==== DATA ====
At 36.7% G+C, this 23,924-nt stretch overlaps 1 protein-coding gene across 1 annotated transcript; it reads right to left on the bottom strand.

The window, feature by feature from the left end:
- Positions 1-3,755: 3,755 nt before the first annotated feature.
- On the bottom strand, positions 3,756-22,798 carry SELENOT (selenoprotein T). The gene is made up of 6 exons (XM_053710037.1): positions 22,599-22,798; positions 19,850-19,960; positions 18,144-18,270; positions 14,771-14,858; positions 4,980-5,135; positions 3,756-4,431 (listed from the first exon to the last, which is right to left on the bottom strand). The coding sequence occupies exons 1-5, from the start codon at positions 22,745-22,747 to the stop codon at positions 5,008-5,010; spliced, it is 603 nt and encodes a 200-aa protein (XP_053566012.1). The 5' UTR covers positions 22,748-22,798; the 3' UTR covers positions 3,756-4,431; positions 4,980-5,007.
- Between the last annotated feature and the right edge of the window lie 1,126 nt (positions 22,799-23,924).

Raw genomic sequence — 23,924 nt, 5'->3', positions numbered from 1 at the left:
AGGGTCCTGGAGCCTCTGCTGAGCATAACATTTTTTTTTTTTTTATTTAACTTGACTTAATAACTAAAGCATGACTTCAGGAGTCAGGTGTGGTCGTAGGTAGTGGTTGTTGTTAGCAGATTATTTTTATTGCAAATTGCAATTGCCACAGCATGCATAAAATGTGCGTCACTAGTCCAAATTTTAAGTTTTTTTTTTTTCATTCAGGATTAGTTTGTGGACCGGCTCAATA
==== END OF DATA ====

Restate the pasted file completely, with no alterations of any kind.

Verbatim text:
At 36.7% G+C, this 23,924-nt stretch overlaps 1 protein-coding gene across 1 annotated transcript; it reads right to left on the bottom strand.

The window, feature by feature from the left end:
- Positions 1-3,755: 3,755 nt before the first annotated feature.
- On the bottom strand, positions 3,756-22,798 carry SELENOT (selenoprotein T). The gene is made up of 6 exons (XM_053710037.1): positions 22,599-22,798; positions 19,850-19,960; positions 18,144-18,270; positions 14,771-14,858; positions 4,980-5,135; positions 3,756-4,431 (listed from the first exon to the last, which is right to left on the bottom strand). The coding sequence occupies exons 1-5, from the start codon at positions 22,745-22,747 to the stop codon at positions 5,008-5,010; spliced, it is 603 nt and encodes a 200-aa protein (XP_053566012.1). The 5' UTR covers positions 22,748-22,798; the 3' UTR covers positions 3,756-4,431; positions 4,980-5,007.
- Between the last annotated feature and the right edge of the window lie 1,126 nt (positions 22,799-23,924).

Raw genomic sequence — 23,924 nt, 5'->3', positions numbered from 1 at the left:
AGGGTCCTGGAGCCTCTGCTGAGCATAACATTTTTTTTTTTTTTATTTAACTTGACTTAATAACTAAAGCATGACTTCAGGAGTCAGGTGTGGTCGTAGGTAGTGGTTGTTGTTAGCAGATTATTTTTATTGCAAATTGCAATTGCCACAGCATGCATAAAATGTGCGTCACTAGTCCAAATTTTAAGTTTTTTTTTTTTCATTCAGGATTAGTTTGTGGACCGGCTCAATA